But let’s go back to the slumbering Dean in this morning’s column. Those numbers he cites seem to mean next to nothing. But then, is there a lazier species on the earth than today’s overpaid celebrity journalist? Two paragraphs after his worthless comparison, he falls back on a favorite old trope:

BRODER (continuing directly from above): “Moral values" are particularly important to both groups. Kamarck and Galston are quick to point out, however, that this does not require Democrats to abandon their support for abortion rights or to condemn homosexuality. "Moral values" embrace more than gay marriage and abortion; the voters' definition includes "personal integrity, family solidarity, and the social compact," particularly concern for those in need of help.

This opens the way for Democrats to recoup ground if they find a candidate who conveys strength of conviction on national security—the opposite, they say, of Kerry saying, "I actually did vote for the $87 billion [for Iraq and Afghanistan], before I voted against it." It would help if the candidate also had a solid marriage, a churchgoing habit and an ability to express sympathetic understanding of those who disagree with his or her personal support of abortion and gay rights.

Good God! Sadly but typically, Broder massively hyperbolizes Kamarck and Galston’s fleeting reference to Kerry’s vote on the $87 billion. (See page 29 of their report—and no, they don’t include Kerry’s quote.) But isn’t it just like a snoring old sage of our press elite—to revert to one of the dumbest tropes they used in narrating Campaign 04? Quite simply, everything these people do is designed to make our world become much more dumb—to make it so dumb that empty vessels feel they can quickly describe it.

For the record, Kamarck and Galston include relevant data about the drop in married women’s vote for Democratis candidates. On page 31 (Table 7), they show what percentage of such women voted for Dems among “the two-party vote” (that is, excluding votes that were siphoned off by third-party hopefuls like Perot). But you know how that flim-flam works! The drop-off in voting is much less severe than you’d think from that bogus 40/55 mock-up. So snoring old Broder knew what to do—he typed up the bogus numbers, and withheld the data that might instruct us. So it goes inside the fatuous cohort we still oddly describe as a “press corps.”

GARANCE’S ROLE MODELS: Incredible. On page 40, Kamarck and Galston offer this piece of pure, scripted, absolute nonsense:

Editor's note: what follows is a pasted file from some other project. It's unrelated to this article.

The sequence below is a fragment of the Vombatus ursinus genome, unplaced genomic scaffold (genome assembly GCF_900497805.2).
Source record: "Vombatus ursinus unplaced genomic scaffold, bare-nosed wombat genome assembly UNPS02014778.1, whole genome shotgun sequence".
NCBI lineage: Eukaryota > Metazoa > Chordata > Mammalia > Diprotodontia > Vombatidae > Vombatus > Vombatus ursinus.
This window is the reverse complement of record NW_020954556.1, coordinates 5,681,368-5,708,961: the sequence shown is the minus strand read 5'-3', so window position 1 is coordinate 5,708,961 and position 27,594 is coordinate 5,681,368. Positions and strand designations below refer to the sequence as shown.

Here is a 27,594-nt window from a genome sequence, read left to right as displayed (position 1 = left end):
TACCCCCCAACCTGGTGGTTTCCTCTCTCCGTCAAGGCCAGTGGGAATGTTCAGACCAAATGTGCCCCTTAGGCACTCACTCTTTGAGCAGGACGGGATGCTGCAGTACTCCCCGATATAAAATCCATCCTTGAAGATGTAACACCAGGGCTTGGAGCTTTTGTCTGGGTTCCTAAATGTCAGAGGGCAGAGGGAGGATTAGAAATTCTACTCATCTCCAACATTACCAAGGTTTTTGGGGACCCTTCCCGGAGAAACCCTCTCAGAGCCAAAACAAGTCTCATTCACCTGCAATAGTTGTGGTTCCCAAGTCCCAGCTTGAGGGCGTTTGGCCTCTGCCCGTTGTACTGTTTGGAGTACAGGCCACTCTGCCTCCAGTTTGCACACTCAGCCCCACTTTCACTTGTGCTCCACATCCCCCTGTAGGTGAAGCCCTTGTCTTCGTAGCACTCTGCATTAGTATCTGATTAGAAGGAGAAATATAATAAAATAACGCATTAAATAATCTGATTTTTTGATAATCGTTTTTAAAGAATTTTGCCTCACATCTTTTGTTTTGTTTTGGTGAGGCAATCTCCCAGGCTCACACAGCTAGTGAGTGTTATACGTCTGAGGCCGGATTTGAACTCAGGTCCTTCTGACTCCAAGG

KAMARCK AND GALSTON: Unlike Republicans, Democrats seem to have a problem understanding the importance of personal qualities to American voters. In 2000, the Bush campaign very successfully painted Al Gore as someone prone to exaggeration and self-aggrandizement, based on a series of trivial and inaccurate stories: from the assertion that Gore claimed to invent the Internet, to disputes about what medicine his mother-in-law did or didn’t take. Nonetheless, the Gore campaign was never able to reverse the impression created. By Election Day, nearly a quarter of the electorate thought honesty and trustworthiness mattered most in a candidate, and they gave their votes opt Bush by overwhelming margins.
Amazing! Yes, that’s how Bush ended up in the White House. But this “painting” of Gore began in full force in March 1999, a time when “the Bush campaign” barely existed. (That’s when “invented the Internet” began, in full force. So too with the Love Story nonsense.) In fact, then-governor Bush didn’t declare his candidacy (or even leave Texas) until June 1999, and his campaign never mentioned the “Gore exaggeration” theme until the primaries were finished in March 2000. By that time, this theme had been invented and pushed for a year—but the pushing was done by the mainstream press, not “the Bush campaign.” Why do Kamarck and Galston simply lie in your faces? Let’s take a guess: The people who did this “painting” of Gore are their friends and social acquaintances. They would rather lie in your face than tell you the truth about what really happened.

Luckily, though, Garance Franke-Ruta is surely planning to set all this straight! (See THE DAILY HOWLER, 10/13/05.) No doubt about it: In the next few days, Garance will stand and loudly correct these pillars of her cohort’s inner circle. Lucky for us, Garance exists to serve the truth, not to pimp for her worthless career. Garance is willing to fight her slick cohort’s establishment. This phony script gives her the chance.